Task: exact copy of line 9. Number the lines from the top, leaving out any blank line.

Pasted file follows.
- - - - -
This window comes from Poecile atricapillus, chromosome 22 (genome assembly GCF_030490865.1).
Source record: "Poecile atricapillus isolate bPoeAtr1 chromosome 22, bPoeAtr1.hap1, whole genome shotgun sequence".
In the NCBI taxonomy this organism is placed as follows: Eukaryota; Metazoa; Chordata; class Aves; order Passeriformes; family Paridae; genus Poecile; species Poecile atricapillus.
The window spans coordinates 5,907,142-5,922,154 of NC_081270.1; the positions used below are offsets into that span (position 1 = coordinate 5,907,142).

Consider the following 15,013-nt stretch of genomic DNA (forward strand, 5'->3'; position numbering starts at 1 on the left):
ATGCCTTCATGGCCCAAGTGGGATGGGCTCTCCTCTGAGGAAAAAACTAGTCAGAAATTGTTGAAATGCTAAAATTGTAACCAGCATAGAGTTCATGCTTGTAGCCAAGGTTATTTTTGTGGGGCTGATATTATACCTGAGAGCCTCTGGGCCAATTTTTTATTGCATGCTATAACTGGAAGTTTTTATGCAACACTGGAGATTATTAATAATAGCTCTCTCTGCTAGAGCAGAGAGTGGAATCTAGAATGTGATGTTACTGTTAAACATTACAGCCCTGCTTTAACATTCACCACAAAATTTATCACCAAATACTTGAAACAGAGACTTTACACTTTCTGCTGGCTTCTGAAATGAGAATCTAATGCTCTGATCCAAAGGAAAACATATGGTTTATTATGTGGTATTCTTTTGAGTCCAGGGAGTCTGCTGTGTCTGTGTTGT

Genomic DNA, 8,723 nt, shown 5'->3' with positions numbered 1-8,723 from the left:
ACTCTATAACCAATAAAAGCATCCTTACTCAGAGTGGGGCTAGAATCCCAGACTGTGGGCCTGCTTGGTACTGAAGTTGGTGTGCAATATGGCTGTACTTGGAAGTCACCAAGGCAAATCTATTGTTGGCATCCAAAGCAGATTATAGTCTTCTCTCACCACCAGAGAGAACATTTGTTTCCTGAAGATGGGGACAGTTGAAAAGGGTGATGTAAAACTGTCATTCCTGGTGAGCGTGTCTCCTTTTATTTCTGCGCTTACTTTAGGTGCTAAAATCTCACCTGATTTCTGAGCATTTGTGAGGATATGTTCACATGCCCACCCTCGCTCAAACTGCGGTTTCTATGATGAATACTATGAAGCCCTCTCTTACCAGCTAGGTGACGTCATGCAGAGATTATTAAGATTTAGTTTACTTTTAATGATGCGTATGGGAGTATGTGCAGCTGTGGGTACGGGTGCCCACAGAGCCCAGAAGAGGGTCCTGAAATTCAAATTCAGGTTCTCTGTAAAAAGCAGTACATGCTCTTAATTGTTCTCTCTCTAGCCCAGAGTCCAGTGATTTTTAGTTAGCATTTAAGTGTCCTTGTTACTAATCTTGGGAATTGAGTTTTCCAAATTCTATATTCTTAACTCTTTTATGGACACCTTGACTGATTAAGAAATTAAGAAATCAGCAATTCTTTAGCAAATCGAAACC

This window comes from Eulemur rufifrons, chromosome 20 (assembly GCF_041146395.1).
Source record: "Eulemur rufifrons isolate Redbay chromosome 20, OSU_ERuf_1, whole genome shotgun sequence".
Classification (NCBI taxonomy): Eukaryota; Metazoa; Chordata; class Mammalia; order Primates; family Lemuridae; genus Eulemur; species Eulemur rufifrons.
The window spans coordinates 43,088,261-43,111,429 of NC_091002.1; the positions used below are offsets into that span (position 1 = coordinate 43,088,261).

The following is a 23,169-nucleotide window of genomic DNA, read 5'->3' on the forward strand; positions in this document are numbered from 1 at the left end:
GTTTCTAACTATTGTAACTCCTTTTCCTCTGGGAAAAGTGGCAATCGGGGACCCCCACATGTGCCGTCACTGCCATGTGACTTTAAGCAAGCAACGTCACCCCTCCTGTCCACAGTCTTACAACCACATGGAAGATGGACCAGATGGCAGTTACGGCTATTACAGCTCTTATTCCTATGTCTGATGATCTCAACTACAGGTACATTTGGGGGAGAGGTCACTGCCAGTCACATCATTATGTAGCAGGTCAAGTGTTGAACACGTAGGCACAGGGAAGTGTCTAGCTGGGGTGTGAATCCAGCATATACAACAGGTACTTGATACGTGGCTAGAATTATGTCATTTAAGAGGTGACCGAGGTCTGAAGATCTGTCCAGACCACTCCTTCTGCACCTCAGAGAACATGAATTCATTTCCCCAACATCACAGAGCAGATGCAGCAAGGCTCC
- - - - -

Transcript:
This window comes from Eulemur rufifrons, chromosome 20 (assembly GCF_041146395.1).